The climate mastery benefits of continuing fossil fuel use can be reduced to three essential facts.

  1. A major use of fossil fuels is “climate mastery.” A huge benefit we get from fossil fuels is the ability to master climate danger—e.g., fossil fueled cooling, heating, irrigation—which can potentially neutralize fossil fuels’ negative climate impacts.
  2. The climate mastery benefits of fossil fuels have thus far overwhelmed any negative climate side-effects. Climate-related disaster deaths have decreased 98 per cent in the last 100 years as CO2 emissions have increased. And this climate mastery has been powered by fossil fuels.
  3. Leading anti-fossil-fuel “experts” ignore fossil fueled climate mastery. This isn’t just true of the media but even the UN Intergovernmental Panel on Climate Change (IPCC), whose multi-thousand page reports omit fossil fuel climate mastery—including declining climate disaster deaths.

If we are free to use fossil fuels, we’ll get ever-better at neutralizing climate danger, natural or man-made. If we follow “Net Zero” policies, climate danger will drastically increase from today.

The climate side-effects of continuing fossil fuel use

The climate side-effects of continuing fossil fuel use can be reduced to three essential facts.

  1. Far more people die of cold than of heat. While leading institutions portray a world as increasingly riddled with heat-related death, the fact is that even though Earth has gotten 1°C warmer far more people die from cold than heat (even in India!).3
  2. Greenhouse warming is concentrated in colder regions, during colder seasons, and at colder times. The mainstream view in climate science is that warming gets concentrated in colder places (Northern latitudes) and at colder times (nighttime) and during colder seasons (winter).
  3. Even extreme projections of biased sources are masterable with fossil fuels. Even the IPCC projects impacts from warming that would be masterable with fossil fuels. E.g., storms being 1 to 10 per cent more intense; or sea levels rising 2 to 3 feet in 100 years.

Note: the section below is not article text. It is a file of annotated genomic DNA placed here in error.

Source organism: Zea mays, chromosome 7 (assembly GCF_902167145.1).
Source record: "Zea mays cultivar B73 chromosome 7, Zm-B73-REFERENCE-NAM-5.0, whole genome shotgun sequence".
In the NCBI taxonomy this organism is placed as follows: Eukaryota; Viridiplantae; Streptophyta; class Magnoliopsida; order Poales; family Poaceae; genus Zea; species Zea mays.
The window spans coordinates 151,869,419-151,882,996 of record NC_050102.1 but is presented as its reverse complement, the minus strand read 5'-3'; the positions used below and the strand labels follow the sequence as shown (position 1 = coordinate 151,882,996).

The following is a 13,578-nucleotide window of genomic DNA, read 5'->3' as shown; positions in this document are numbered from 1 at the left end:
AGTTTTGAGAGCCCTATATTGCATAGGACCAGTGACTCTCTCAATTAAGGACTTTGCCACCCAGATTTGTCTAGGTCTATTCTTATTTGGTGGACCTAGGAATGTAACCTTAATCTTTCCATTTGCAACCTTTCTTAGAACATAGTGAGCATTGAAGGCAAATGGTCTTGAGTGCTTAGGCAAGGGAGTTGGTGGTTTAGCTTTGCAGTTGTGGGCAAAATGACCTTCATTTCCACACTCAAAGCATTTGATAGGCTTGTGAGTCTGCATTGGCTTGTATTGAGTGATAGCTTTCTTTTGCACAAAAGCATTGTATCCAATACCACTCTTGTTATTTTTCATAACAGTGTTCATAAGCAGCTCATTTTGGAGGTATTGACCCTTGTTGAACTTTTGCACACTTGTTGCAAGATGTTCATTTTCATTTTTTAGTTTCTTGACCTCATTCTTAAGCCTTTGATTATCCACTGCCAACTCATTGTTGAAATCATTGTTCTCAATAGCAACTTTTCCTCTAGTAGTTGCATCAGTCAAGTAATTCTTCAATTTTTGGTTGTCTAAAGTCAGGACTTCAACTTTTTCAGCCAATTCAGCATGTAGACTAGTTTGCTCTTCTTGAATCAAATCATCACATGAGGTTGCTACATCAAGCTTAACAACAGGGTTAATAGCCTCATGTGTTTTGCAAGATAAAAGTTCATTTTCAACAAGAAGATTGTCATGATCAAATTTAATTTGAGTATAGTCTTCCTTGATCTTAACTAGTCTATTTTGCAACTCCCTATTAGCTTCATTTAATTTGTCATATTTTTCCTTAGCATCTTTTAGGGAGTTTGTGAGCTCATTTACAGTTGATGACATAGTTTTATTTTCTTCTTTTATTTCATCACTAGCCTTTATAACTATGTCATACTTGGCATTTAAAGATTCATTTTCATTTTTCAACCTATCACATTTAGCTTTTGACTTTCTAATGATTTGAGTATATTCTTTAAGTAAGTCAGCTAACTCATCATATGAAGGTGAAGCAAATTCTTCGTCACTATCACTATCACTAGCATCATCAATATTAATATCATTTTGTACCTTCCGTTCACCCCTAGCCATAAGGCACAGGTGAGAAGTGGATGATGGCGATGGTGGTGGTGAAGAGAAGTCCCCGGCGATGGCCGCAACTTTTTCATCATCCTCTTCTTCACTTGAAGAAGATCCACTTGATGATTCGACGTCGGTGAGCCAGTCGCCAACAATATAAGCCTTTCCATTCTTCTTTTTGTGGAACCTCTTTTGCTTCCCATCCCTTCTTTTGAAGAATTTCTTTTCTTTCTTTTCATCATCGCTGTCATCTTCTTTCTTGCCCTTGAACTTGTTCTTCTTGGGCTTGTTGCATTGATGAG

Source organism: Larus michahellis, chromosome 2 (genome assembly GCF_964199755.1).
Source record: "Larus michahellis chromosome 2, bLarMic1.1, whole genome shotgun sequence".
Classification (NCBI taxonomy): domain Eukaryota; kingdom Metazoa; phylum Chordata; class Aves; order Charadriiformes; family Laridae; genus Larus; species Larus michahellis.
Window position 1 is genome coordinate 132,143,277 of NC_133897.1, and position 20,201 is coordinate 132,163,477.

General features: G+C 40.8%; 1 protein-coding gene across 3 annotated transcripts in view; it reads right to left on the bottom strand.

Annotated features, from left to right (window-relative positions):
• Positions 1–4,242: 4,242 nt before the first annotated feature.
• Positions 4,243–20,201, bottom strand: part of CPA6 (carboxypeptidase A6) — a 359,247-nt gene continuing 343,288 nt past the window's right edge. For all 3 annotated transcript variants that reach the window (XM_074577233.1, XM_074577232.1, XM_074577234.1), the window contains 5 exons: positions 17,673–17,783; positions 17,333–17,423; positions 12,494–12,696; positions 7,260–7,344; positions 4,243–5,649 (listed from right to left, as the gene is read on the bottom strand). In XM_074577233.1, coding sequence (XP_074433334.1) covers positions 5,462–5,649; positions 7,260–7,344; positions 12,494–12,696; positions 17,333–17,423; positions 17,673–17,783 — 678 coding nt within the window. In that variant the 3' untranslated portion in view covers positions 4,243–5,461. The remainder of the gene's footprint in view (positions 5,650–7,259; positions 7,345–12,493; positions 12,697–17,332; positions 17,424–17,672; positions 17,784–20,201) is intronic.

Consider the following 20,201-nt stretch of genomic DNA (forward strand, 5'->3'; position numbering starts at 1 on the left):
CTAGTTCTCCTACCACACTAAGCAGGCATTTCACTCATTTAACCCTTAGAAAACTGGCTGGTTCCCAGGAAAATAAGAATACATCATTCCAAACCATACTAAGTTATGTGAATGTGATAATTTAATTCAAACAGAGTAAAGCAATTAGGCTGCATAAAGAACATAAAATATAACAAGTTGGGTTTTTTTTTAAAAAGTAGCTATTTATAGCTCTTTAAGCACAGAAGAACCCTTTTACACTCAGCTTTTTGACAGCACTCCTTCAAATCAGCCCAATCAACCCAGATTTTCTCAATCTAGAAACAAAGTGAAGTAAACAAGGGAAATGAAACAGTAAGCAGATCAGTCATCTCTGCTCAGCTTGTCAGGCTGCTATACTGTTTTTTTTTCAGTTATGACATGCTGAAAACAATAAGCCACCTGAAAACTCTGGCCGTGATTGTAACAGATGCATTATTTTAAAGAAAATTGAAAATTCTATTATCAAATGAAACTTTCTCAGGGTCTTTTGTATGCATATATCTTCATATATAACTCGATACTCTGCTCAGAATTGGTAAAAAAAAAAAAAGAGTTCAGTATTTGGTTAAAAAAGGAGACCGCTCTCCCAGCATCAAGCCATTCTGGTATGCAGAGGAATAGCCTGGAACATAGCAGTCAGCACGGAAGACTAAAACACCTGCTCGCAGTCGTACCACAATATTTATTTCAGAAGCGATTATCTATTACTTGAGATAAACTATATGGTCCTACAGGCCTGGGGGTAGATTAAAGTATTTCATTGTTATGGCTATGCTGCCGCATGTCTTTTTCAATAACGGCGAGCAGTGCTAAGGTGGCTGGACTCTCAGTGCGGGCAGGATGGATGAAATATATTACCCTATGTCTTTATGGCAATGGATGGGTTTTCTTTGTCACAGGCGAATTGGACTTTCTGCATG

If we’re free to use fossil fuels, we’ll continue to have a warming impact that we can master and flourish with. If we follow “Net Zero” policies we’ll have a less-impacted but much less livable climate and world.

«If we’re free to use fossil fuels, we’ll continue to have a warming impact that we can master and flourish with.»

Note that while “Net Zero” policies will lessen climate impact in the short term, energy freedom policies are more likely to lead to long-term emissions reductions – because they accelerate the rate at which nuclear and other alternatives become cost-competitive.

In practice, because “Net Zero” policies are so destructive, they will not be implemented. What will happen is that they will wreak catastrophic destruction and actually slow the emergence of low-carbon alternatives. This is exactly what’s happening in Europe.4

The “Net Zero” movement has not come anywhere near achieving its goal of rapidly eliminating fossil fuel use. But just by slowing the growth of fossil fuel use it has caused a global energy crisis. It’s time to abandon “Net Zero” and embrace energy freedom.

  1. Statistical Review of World Energy. In: Energy economics, BP, 2023, https://www.bp.com/en/global/corporate/energy-economics.html.

  2. SDG7: Data and Projections: Access to affordable, reliable, sustainable and modern energy for all, in: IEA, Reports, September 2023, https://www.iea.org/reports/sdg7-data-and-projections.

  3. QI Zhao et al. “Global, regional, and national burden of mortality associated with non-optimal ambient temperatures from 2000 to 2019: a three-stage modelling study”. In: The Lancet Planetary Health, Volume 5, 7, July 2021. https://doi.org/10.1016/S2542-5196(21)00081-4.

  4. Alex Epstein. Talking Points on how Europe’s fracking bans have contributed to its natural gas crisis. In: EnergyTalkingPoints, https://energytalkingpoints.com/european-fracking-bans/

Die Klimaseniorinnen aus der Schweiz im Gerichtssaal während der Urteilsverkündung vor dem Europäischen Gerichtshof für Menschenrechte (EGMR) in Strassburg, Frankreich, am 9. April 2024. Bild: Keystone/EPA/Ronald Wittek.